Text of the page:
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Screaming Out of the Closet – Coming Out Day

This Coming Out Day, we revisit Screaming Out of the Closet and take a look at the phenomenon of ‘gaying-up’.

Barry Church-Woods

They say the best way to make a lasting impression, is to make a great entrance.

I know a lot of gay men who do this on a daily basis. Some enter rooms with a flourish, some jeté their way into a conversation while others squeal with delight to signify their approval.

I for one won’t get out of bed unless Barbra is being piped through the house in surround sound whilst a group of specially trained toy dogs bring me my underwear neatly laid out on velvet cushions.

1070026_10151725856840409_1764557747_nMy father wasn’t surprised that I was gay. Maybe it was because I used to watch Dallas and sing I Want To Be Bobby’s Girl. Or my Bucks Fizz impression with the tea towel. Or the fact that I spent the summer of ’86 commandeering the video player in the living room so I could learn all the routines to the Virgin Tour. It never seemed like an issue that he’d given much thought to. One night a couple of years ago over a whisky he mentioned that he was confused, as I don’t act like one. Realising that the ‘one’ he was referring to was the ‘homosexualist’ I bit my lip and stopped my impulse to say, “You’ve just never seen me suck a cock”. Thankfully.

On further evaluation I began to realise just how far we’ve evolved in the past sixty years. My dad was 18 when homosexuality was decriminalised in the UK. He lived through a sexual revolution. A social change where James Dean spoke for a generation of angsty teens determined to gain their own freedoms and make their own rules. A time where centuries of repression finally gave way and gay men and women finally had permission to be who they really were.

The phrase ‘act like one’ jarred with me. It seemed narrow-minded and ignorant, but then I realised that he comes from a generation where his first experience of gay men was watching the screaming queens on the telly. In-your-face activists were rightly, pushing in front of the cameras demanding to be heard after years of repression. Voices that had been silenced for eons eventually had volume, and people were listening! They became role models, poster boys or girls for a new generation, one where gender roles were blurred, where boys could be girls and girls could be boys and nobody had ever considered the possibility of gender being a non-binary concept.300px-KennethWilliams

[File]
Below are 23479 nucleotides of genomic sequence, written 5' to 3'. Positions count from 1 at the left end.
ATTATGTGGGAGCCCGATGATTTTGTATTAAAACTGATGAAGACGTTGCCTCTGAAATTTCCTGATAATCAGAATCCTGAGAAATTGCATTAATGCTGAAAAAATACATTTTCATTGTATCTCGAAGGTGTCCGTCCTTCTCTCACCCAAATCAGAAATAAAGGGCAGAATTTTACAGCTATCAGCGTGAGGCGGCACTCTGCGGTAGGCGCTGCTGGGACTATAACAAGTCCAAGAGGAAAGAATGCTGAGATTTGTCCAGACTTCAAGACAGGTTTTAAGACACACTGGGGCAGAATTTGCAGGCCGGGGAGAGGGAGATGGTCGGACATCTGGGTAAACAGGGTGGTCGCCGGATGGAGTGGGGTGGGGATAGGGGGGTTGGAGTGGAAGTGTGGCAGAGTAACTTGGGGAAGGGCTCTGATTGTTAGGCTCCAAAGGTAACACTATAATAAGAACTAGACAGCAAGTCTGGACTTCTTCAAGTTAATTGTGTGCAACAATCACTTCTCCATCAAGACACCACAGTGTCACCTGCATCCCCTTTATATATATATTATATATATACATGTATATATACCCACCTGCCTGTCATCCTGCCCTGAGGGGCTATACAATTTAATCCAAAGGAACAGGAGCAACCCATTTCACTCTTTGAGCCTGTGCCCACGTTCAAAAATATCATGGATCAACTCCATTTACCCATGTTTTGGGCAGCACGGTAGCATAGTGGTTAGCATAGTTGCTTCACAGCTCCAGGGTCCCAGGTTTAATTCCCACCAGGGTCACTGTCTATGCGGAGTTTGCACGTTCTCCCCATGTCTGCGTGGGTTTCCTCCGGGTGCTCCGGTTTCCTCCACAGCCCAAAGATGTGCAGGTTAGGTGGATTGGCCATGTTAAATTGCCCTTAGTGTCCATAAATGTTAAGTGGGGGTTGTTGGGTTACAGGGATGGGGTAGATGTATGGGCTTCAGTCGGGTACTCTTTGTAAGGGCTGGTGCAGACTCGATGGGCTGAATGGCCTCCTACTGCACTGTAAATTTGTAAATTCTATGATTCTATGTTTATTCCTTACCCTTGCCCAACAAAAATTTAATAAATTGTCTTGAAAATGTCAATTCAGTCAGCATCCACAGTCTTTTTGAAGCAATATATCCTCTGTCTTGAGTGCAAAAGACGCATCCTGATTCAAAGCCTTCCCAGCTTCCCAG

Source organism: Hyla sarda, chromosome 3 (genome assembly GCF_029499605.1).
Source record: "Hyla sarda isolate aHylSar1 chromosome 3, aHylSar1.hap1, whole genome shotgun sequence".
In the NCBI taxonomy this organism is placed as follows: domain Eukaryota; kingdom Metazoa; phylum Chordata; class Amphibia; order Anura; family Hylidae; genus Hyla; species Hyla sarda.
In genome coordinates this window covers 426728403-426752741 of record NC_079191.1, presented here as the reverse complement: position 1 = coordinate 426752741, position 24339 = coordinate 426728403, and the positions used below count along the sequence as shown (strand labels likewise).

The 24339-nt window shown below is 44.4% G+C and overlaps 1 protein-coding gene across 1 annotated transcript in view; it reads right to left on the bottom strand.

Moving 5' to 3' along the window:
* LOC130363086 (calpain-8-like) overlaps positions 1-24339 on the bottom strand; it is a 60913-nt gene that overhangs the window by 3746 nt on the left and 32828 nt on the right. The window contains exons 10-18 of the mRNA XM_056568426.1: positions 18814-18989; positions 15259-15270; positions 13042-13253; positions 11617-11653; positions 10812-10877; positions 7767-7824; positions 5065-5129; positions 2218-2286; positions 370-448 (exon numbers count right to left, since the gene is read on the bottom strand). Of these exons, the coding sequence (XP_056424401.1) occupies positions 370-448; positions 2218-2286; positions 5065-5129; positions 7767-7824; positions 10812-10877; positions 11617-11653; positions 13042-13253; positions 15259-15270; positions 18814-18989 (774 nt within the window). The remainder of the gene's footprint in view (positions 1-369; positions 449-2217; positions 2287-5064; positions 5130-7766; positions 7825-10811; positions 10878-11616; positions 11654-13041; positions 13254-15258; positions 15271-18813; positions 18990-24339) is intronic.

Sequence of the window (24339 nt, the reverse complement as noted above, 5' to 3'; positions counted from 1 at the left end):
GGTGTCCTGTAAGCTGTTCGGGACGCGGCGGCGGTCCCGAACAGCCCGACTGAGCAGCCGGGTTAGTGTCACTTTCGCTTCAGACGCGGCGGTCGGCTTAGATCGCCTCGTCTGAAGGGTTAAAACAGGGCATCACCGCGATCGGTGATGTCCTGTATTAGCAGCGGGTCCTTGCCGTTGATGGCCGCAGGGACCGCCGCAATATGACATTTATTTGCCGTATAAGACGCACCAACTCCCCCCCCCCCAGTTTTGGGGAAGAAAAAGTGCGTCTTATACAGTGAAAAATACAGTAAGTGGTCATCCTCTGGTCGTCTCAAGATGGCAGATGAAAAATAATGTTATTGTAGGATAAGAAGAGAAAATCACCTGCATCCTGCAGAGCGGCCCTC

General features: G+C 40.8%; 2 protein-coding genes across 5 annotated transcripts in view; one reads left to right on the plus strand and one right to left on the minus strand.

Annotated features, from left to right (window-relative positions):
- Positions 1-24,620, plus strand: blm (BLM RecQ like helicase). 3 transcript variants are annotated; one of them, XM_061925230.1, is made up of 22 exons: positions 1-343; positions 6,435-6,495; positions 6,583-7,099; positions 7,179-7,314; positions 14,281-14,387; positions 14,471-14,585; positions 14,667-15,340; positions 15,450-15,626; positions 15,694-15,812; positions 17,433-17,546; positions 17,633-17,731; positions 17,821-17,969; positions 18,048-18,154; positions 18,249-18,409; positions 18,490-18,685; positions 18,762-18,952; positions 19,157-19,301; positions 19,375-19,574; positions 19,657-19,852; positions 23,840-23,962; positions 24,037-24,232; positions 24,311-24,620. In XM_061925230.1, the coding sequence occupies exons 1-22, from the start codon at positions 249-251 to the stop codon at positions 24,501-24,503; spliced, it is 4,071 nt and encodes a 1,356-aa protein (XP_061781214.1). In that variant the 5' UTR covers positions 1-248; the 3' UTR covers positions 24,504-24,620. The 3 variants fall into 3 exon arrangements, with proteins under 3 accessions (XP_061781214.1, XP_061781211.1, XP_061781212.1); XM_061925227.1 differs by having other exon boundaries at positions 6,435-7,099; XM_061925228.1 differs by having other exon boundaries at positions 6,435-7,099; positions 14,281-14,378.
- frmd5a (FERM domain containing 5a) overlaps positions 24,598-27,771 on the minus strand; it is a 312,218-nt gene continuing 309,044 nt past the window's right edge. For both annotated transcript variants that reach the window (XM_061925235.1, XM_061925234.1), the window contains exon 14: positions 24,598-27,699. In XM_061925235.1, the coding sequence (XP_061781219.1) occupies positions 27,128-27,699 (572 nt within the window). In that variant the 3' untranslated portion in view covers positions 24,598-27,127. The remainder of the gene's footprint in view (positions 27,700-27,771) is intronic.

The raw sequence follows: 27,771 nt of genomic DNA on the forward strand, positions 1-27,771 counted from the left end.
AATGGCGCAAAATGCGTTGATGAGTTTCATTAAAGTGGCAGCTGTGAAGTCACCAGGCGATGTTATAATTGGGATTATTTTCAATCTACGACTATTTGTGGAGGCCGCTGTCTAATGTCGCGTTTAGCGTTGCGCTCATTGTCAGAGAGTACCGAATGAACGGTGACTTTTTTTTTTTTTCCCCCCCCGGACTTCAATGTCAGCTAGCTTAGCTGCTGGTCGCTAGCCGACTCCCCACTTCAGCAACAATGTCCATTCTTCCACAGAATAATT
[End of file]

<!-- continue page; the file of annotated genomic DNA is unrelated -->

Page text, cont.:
Yes, they were a true reflection of who they really were, but they were also an amplified sample of a much larger group of people emerging from the shadows? People less camp. People less confrontational. Were these role models doing a disservice to the community? Tarring everyone with the same Max Factor brush?

It got me thinking about why so many gay men come screaming out of the closet. Is it a right of passage that I somehow
missed? Is it that for some of us, we’ve been so tightly wound that when we finally start becoming ourselves we can’t stop? It’s like a Tourette impulse. I know a hundred gay men who left their girlfriends on Monday and by Friday night were teaching Cheryl Cole’s Fight For This Love dance routine to teenage girls outside chip shops at 2am, screaming like banshees and bitching about boys.

Is this how they’d be naturally if they’d been born into a society that didn’t condition children into behaviours based on their bits?

Would the twink in the corner demanding an umbrella in his flirtini have grown out of his conceptually feminine behaviours by the age of ten if he’d been taught the words to Gloria Gaynor’s I Am What I Am instead of Jack and Jill when he was four? Does it matter? Am I in my way being homophobic by thinking that? Surely true equality comes when nobody is judged for being different.

I can laugh heartily at the choice to list ‘straight acting’ in a Grindr profile that later states ‘rimming’ as an enjoyable past-time, but is this just perpetuating yet another lack of tolerance? I’m not sure I’ll ever have an answer. I’m not even sure I need it. We are after all, all Jock Tamsin’s bairns and I for one love each sparkle and each bangle.



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2 replies

  1. I’m sorry sweetie but take one “A” out of “Barbara” or you’re reaaaaaaaally not in the club! (read this with a screaming diva lilt).

    Great piece. It’s the feminine in gay men that I reckon society is scared of. They try to bash it, shame it, legislate it out of us, but it just keeps popping up, naughty X chromosome!

    Madonna and Barbra know the rhythm which brings it out as an involuntary impulse.

    One day, in a very long time I suspect, nobody will even notice!

    Hell-lo, how are we gonna pull attention then, sweetie?


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